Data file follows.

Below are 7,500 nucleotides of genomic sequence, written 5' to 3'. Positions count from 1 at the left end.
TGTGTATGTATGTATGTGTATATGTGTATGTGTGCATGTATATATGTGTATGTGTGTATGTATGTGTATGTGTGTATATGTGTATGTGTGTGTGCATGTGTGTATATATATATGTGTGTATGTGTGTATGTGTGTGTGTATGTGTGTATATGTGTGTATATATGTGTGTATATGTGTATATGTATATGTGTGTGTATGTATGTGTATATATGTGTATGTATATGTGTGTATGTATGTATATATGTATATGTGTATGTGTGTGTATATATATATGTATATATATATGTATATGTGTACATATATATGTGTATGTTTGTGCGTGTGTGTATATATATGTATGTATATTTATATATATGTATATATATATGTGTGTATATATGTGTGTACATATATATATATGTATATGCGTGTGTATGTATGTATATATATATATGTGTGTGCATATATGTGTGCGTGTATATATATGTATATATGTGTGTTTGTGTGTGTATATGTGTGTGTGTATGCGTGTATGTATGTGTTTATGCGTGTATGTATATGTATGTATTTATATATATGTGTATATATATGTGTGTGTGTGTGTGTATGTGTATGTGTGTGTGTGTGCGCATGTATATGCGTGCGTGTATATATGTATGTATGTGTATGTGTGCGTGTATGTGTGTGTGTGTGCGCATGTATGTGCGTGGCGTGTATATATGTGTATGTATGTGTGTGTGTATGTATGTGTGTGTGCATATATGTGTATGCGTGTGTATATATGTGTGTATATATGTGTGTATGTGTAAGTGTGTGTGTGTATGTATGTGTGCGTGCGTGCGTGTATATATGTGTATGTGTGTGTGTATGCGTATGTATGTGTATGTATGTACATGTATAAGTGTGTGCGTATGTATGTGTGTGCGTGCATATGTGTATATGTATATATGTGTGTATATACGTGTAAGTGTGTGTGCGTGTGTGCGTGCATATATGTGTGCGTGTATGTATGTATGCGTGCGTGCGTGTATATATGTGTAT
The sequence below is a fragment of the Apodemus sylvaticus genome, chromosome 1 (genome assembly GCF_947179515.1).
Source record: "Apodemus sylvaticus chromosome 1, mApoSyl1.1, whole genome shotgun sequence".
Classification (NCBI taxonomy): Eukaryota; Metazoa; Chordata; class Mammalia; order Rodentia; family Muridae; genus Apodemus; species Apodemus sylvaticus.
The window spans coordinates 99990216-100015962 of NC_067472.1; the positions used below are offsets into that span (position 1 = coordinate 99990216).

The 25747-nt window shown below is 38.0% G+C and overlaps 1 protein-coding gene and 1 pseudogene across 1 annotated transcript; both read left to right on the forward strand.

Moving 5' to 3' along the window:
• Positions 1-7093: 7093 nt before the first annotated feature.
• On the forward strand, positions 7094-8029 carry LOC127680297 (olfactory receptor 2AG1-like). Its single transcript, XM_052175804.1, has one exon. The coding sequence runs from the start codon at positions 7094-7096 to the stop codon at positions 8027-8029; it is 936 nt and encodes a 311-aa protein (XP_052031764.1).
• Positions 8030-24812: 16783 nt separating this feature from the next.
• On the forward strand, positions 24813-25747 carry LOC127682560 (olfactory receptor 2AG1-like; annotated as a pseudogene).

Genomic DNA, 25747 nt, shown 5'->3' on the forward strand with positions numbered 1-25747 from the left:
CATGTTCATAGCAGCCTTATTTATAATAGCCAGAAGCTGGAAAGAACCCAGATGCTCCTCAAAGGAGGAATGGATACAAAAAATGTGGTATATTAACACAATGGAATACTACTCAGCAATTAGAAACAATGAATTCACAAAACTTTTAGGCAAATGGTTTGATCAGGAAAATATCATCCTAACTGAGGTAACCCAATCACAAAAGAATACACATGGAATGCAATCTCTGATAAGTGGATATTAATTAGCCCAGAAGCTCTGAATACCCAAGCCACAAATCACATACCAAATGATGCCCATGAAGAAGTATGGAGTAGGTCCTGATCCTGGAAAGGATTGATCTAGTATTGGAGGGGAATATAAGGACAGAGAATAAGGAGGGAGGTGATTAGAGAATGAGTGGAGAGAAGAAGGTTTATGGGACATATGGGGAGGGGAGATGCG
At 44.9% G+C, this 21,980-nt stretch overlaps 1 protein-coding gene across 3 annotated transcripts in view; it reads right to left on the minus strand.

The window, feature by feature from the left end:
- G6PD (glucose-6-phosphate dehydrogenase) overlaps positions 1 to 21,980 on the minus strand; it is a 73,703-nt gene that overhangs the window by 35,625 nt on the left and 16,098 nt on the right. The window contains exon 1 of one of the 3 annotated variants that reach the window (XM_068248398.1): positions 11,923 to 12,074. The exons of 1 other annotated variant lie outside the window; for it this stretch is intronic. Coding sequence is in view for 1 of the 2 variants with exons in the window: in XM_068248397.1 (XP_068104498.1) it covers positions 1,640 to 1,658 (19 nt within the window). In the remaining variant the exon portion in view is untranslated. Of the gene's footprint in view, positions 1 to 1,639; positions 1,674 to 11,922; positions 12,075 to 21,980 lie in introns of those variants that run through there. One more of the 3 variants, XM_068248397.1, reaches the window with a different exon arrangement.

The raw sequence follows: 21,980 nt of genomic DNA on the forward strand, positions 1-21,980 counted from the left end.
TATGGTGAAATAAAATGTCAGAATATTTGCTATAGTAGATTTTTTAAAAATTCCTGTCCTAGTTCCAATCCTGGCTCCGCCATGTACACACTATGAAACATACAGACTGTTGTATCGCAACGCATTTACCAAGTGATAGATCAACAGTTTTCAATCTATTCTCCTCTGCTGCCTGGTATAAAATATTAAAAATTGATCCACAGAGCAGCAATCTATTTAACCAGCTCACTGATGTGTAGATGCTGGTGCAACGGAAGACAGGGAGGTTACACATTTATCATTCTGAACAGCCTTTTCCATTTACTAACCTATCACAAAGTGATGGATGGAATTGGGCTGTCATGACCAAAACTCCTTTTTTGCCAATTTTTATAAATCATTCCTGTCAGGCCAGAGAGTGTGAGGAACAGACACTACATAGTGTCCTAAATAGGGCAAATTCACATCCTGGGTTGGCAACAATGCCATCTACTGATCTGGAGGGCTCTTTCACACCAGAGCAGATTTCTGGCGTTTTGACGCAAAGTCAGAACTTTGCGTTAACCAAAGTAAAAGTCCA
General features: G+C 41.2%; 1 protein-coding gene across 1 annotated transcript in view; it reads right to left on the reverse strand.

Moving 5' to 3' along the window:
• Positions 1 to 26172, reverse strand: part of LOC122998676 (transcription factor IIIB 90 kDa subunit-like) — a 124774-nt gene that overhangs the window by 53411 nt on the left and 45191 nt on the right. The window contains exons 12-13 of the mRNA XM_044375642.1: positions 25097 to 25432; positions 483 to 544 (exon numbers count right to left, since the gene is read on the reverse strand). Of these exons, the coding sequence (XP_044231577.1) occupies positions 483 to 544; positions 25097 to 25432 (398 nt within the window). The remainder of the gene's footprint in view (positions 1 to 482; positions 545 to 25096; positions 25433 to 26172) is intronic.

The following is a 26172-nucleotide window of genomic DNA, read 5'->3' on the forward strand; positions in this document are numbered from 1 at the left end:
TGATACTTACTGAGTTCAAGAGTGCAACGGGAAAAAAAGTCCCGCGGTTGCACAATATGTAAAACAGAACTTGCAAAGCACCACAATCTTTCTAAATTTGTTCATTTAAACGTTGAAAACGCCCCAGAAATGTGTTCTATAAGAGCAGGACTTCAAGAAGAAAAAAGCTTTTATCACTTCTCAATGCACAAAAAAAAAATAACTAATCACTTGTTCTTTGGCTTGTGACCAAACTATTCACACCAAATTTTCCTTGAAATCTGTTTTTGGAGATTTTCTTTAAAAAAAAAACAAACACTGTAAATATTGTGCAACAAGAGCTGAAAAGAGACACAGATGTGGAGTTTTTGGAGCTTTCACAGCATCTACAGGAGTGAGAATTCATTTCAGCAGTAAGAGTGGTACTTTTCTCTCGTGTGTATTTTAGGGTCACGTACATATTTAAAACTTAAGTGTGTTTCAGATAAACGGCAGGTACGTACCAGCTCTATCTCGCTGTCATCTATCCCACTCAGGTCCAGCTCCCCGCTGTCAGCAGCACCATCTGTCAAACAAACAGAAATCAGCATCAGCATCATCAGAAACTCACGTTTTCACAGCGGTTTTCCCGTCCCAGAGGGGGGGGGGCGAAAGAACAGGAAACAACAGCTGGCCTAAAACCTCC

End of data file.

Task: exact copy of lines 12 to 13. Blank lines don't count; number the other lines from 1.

• On the forward strand, positions 24813-25747 carry LOC127682560 (olfactory receptor 2AG1-like; annotated as a pseudogene).

Genomic DNA, 25747 nt, shown 5'->3' on the forward strand with positions numbered 1-25747 from the left: